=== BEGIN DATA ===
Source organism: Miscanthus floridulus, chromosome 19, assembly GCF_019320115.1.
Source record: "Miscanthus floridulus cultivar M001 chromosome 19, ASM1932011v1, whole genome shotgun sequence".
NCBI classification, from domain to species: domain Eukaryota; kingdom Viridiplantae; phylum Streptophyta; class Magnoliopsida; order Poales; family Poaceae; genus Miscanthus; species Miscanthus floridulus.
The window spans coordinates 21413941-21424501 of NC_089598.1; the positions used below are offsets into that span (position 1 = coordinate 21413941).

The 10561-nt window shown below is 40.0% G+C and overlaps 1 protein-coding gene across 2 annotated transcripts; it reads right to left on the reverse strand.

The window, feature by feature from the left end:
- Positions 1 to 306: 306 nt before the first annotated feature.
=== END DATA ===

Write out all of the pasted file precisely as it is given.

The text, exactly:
Source organism: Miscanthus floridulus, chromosome 19, assembly GCF_019320115.1.
Source record: "Miscanthus floridulus cultivar M001 chromosome 19, ASM1932011v1, whole genome shotgun sequence".
NCBI classification, from domain to species: domain Eukaryota; kingdom Viridiplantae; phylum Streptophyta; class Magnoliopsida; order Poales; family Poaceae; genus Miscanthus; species Miscanthus floridulus.
The window spans coordinates 21413941-21424501 of NC_089598.1; the positions used below are offsets into that span (position 1 = coordinate 21413941).

The 10561-nt window shown below is 40.0% G+C and overlaps 1 protein-coding gene across 2 annotated transcripts; it reads right to left on the reverse strand.

The window, feature by feature from the left end:
- Positions 1 to 306: 306 nt before the first annotated feature.